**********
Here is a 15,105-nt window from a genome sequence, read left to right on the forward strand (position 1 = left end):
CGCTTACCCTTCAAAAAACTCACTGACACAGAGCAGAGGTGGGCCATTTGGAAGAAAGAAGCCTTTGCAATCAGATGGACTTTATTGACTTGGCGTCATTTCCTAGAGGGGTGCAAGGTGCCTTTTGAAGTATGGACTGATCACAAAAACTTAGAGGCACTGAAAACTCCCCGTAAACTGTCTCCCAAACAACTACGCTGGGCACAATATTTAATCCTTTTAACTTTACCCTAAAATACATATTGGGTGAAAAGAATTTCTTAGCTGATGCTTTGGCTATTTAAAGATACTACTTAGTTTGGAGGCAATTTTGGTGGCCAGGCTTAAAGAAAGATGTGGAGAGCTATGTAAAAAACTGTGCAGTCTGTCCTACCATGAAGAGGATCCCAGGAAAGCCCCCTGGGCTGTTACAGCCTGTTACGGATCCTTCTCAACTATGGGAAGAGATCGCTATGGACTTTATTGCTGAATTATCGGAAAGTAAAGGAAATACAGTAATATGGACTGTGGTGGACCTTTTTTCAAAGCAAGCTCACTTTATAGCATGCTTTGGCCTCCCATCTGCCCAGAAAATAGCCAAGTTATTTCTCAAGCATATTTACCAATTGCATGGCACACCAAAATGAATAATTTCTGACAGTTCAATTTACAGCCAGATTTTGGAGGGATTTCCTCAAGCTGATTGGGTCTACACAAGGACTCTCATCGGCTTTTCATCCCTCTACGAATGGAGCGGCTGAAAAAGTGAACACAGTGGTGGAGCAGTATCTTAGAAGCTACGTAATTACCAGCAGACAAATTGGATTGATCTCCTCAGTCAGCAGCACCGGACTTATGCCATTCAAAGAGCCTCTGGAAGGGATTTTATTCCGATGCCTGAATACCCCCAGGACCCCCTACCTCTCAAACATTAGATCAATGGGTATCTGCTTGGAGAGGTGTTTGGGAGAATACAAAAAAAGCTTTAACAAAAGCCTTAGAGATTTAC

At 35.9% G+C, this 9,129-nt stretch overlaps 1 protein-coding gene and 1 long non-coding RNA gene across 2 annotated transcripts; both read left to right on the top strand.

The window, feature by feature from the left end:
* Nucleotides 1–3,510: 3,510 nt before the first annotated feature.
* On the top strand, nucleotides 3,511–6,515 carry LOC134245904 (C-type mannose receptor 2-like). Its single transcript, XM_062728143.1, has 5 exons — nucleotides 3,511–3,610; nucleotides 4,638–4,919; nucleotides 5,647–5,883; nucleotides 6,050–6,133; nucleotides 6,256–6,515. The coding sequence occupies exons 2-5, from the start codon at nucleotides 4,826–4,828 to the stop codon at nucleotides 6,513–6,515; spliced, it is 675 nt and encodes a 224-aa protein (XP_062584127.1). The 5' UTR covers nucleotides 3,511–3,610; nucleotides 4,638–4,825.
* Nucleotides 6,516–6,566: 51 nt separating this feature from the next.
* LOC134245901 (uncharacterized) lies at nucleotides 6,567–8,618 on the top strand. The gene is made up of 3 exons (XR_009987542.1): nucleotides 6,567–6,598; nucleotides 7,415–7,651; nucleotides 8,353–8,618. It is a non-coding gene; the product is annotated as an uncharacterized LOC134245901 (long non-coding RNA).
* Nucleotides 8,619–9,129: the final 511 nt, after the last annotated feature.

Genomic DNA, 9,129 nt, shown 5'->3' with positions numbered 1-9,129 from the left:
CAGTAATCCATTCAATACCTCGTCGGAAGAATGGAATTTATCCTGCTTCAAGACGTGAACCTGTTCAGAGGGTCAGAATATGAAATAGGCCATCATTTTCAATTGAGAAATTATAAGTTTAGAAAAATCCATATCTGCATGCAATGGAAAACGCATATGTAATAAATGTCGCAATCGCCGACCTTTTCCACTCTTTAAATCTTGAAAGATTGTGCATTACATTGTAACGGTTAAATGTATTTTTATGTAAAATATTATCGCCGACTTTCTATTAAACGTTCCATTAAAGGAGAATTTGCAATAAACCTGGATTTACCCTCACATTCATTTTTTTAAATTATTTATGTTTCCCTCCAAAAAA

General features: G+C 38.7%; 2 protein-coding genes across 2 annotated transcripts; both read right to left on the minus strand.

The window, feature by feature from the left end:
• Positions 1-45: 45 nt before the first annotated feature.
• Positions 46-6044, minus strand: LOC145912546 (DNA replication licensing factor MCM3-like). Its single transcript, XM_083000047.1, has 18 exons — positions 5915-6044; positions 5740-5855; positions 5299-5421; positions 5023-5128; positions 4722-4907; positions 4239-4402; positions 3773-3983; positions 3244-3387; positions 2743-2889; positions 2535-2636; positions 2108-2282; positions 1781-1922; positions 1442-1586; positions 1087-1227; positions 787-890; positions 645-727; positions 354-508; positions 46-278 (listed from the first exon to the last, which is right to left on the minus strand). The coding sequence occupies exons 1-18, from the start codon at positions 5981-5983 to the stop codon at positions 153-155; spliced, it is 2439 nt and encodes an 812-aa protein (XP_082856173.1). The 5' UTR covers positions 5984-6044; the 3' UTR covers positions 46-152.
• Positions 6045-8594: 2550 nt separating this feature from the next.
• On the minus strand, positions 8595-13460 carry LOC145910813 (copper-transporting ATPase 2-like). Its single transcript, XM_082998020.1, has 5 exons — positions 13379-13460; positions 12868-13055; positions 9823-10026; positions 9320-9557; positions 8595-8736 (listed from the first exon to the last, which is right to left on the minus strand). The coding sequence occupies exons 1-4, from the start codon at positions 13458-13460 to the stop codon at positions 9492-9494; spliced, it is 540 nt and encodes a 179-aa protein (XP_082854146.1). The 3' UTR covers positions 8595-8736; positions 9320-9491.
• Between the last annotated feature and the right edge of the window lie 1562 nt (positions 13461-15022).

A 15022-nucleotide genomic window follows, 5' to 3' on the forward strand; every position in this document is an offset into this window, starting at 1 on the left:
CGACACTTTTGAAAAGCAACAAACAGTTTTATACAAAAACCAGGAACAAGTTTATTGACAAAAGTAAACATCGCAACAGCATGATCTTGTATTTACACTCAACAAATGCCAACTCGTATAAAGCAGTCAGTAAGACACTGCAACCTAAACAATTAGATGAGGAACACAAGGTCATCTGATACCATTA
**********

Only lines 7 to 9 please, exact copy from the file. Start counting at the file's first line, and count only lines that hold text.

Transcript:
* Nucleotides 6,516–6,566: 51 nt separating this feature from the next.
* LOC134245901 (uncharacterized) lies at nucleotides 6,567–8,618 on the top strand. The gene is made up of 3 exons (XR_009987542.1): nucleotides 6,567–6,598; nucleotides 7,415–7,651; nucleotides 8,353–8,618. It is a non-coding gene; the product is annotated as an uncharacterized LOC134245901 (long non-coding RNA).
* Nucleotides 8,619–9,129: the final 511 nt, after the last annotated feature.